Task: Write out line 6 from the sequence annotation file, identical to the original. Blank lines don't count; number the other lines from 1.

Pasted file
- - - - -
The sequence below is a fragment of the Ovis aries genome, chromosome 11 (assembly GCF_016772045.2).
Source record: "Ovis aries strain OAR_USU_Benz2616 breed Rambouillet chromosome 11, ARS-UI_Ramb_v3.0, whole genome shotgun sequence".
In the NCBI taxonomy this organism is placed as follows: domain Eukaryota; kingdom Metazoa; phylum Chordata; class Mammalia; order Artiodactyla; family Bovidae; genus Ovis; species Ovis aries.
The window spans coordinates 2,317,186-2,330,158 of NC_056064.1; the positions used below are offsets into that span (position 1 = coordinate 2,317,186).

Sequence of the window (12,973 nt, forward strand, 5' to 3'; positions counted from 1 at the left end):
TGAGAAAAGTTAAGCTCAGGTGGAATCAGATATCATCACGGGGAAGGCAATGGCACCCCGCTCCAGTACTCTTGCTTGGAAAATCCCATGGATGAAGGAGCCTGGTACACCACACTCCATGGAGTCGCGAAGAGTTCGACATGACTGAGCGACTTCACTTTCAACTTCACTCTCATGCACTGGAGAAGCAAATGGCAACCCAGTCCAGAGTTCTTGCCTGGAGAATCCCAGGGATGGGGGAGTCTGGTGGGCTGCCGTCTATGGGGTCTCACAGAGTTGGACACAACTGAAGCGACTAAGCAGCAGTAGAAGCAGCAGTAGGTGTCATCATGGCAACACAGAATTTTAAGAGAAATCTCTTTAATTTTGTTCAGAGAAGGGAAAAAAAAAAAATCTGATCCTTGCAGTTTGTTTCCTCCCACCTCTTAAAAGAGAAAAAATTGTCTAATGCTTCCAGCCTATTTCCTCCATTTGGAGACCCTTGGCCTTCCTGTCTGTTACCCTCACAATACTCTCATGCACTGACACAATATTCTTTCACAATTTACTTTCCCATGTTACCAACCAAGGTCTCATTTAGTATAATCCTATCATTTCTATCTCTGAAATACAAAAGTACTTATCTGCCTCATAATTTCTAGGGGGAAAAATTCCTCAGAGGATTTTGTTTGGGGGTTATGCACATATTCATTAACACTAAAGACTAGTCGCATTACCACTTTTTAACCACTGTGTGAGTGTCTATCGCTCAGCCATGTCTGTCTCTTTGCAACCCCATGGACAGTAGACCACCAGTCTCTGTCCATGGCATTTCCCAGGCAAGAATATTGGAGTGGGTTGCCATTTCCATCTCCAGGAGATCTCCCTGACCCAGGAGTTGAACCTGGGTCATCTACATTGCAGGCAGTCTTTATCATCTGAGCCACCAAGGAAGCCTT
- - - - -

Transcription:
TGAGAAAAGTTAAGCTCAGGTGGAATCAGATATCATCACGGGGAAGGCAATGGCACCCCGCTCCAGTACTCTTGCTTGGAAAATCCCATGGATGAAGGAGCCTGGTACACCACACTCCATGGAGTCGCGAAGAGTTCGACATGACTGAGCGACTTCACTTTCAACTTCACTCTCATGCACTGGAGAAGCAAATGGCAACCCAGTCCAGAGTTCTTGCCTGGAGAATCCCAGGGATGGGGGAGTCTGGTGGGCTGCCGTCTATGGGGTCTCACAGAGTTGGACACAACTGAAGCGACTAAGCAGCAGTAGAAGCAGCAGTAGGTGTCATCATGGCAACACAGAATTTTAAGAGAAATCTCTTTAATTTTGTTCAGAGAAGGGAAAAAAAAAAAATCTGATCCTTGCAGTTTGTTTCCTCCCACCTCTTAAAAGAGAAAAAATTGTCTAATGCTTCCAGCCTATTTCCTCCATTTGGAGACCCTTGGCCTTCCTGTCTGTTACCCTCACAATACTCTCATGCACTGACACAATATTCTTTCACAATTTACTTTCCCATGTTACCAACCAAGGTCTCATTTAGTATAATCCTATCATTTCTATCTCTGAAATACAAAAGTACTTATCTGCCTCATAATTTCTAGGGGGAAAAATTCCTCAGAGGATTTTGTTTGGGGGTTATGCACATATTCATTAACACTAAAGACTAGTCGCATTACCACTTTTTAACCACTGTGTGAGTGTCTATCGCTCAGCCATGTCTGTCTCTTTGCAACCCCATGGACAGTAGACCACCAGTCTCTGTCCATGGCATTTCCCAGGCAAGAATATTGGAGTGGGTTGCCATTTCCATCTCCAGGAGATCTCCCTGACCCAGGAGTTGAACCTGGGTCATCTACATTGCAGGCAGTCTTTATCATCTGAGCCACCAAGGAAGCCTT